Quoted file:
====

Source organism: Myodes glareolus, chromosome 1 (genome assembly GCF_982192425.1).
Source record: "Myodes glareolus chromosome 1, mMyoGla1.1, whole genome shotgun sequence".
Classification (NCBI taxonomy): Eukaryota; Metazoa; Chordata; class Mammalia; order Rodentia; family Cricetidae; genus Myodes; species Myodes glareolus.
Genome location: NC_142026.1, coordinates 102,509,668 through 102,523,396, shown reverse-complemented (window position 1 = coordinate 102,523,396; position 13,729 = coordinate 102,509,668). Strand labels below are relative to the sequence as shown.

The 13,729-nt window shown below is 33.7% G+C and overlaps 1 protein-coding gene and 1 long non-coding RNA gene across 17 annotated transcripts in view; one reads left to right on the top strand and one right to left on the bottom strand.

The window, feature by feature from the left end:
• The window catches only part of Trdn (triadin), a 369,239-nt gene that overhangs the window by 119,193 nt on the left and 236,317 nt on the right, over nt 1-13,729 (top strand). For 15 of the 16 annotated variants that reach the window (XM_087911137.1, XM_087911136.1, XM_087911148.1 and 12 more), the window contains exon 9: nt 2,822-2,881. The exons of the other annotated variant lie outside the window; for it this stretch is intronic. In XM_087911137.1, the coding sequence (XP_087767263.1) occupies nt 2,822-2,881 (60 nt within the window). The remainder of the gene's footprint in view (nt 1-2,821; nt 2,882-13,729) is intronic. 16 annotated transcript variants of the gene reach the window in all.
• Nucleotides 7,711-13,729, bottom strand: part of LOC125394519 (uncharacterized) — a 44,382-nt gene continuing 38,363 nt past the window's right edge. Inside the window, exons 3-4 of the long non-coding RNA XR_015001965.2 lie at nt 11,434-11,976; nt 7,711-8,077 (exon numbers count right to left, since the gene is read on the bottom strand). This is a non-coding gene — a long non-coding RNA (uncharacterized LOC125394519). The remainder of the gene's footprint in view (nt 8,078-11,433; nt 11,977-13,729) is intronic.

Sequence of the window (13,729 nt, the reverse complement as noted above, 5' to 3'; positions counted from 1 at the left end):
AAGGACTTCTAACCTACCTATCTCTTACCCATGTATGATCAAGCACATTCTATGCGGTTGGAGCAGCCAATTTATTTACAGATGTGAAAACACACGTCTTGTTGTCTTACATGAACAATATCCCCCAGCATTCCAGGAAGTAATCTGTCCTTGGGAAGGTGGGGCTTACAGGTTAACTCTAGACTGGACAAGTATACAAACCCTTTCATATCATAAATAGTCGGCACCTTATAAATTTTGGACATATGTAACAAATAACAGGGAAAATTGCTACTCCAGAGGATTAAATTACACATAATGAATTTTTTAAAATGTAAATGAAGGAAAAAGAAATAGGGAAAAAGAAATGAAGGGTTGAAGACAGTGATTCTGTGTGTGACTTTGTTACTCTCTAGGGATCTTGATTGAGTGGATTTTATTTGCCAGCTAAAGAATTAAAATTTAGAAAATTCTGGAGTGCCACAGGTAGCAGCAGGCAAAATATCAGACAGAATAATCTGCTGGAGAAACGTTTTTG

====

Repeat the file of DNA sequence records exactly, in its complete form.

Source organism: Myodes glareolus, chromosome 1 (genome assembly GCF_982192425.1).
Source record: "Myodes glareolus chromosome 1, mMyoGla1.1, whole genome shotgun sequence".
Classification (NCBI taxonomy): Eukaryota; Metazoa; Chordata; class Mammalia; order Rodentia; family Cricetidae; genus Myodes; species Myodes glareolus.
Genome location: NC_142026.1, coordinates 102,509,668 through 102,523,396, shown reverse-complemented (window position 1 = coordinate 102,523,396; position 13,729 = coordinate 102,509,668). Strand labels below are relative to the sequence as shown.

The 13,729-nt window shown below is 33.7% G+C and overlaps 1 protein-coding gene and 1 long non-coding RNA gene across 17 annotated transcripts in view; one reads left to right on the top strand and one right to left on the bottom strand.

The window, feature by feature from the left end:
• The window catches only part of Trdn (triadin), a 369,239-nt gene that overhangs the window by 119,193 nt on the left and 236,317 nt on the right, over nt 1-13,729 (top strand). For 15 of the 16 annotated variants that reach the window (XM_087911137.1, XM_087911136.1, XM_087911148.1 and 12 more), the window contains exon 9: nt 2,822-2,881. The exons of the other annotated variant lie outside the window; for it this stretch is intronic. In XM_087911137.1, the coding sequence (XP_087767263.1) occupies nt 2,822-2,881 (60 nt within the window). The remainder of the gene's footprint in view (nt 1-2,821; nt 2,882-13,729) is intronic. 16 annotated transcript variants of the gene reach the window in all.
• Nucleotides 7,711-13,729, bottom strand: part of LOC125394519 (uncharacterized) — a 44,382-nt gene continuing 38,363 nt past the window's right edge. Inside the window, exons 3-4 of the long non-coding RNA XR_015001965.2 lie at nt 11,434-11,976; nt 7,711-8,077 (exon numbers count right to left, since the gene is read on the bottom strand). This is a non-coding gene — a long non-coding RNA (uncharacterized LOC125394519). The remainder of the gene's footprint in view (nt 8,078-11,433; nt 11,977-13,729) is intronic.

Sequence of the window (13,729 nt, the reverse complement as noted above, 5' to 3'; positions counted from 1 at the left end):
AAGGACTTCTAACCTACCTATCTCTTACCCATGTATGATCAAGCACATTCTATGCGGTTGGAGCAGCCAATTTATTTACAGATGTGAAAACACACGTCTTGTTGTCTTACATGAACAATATCCCCCAGCATTCCAGGAAGTAATCTGTCCTTGGGAAGGTGGGGCTTACAGGTTAACTCTAGACTGGACAAGTATACAAACCCTTTCATATCATAAATAGTCGGCACCTTATAAATTTTGGACATATGTAACAAATAACAGGGAAAATTGCTACTCCAGAGGATTAAATTACACATAATGAATTTTTTAAAATGTAAATGAAGGAAAAAGAAATAGGGAAAAAGAAATGAAGGGTTGAAGACAGTGATTCTGTGTGTGACTTTGTTACTCTCTAGGGATCTTGATTGAGTGGATTTTATTTGCCAGCTAAAGAATTAAAATTTAGAAAATTCTGGAGTGCCACAGGTAGCAGCAGGCAAAATATCAGACAGAATAATCTGCTGGAGAAACGTTTTTG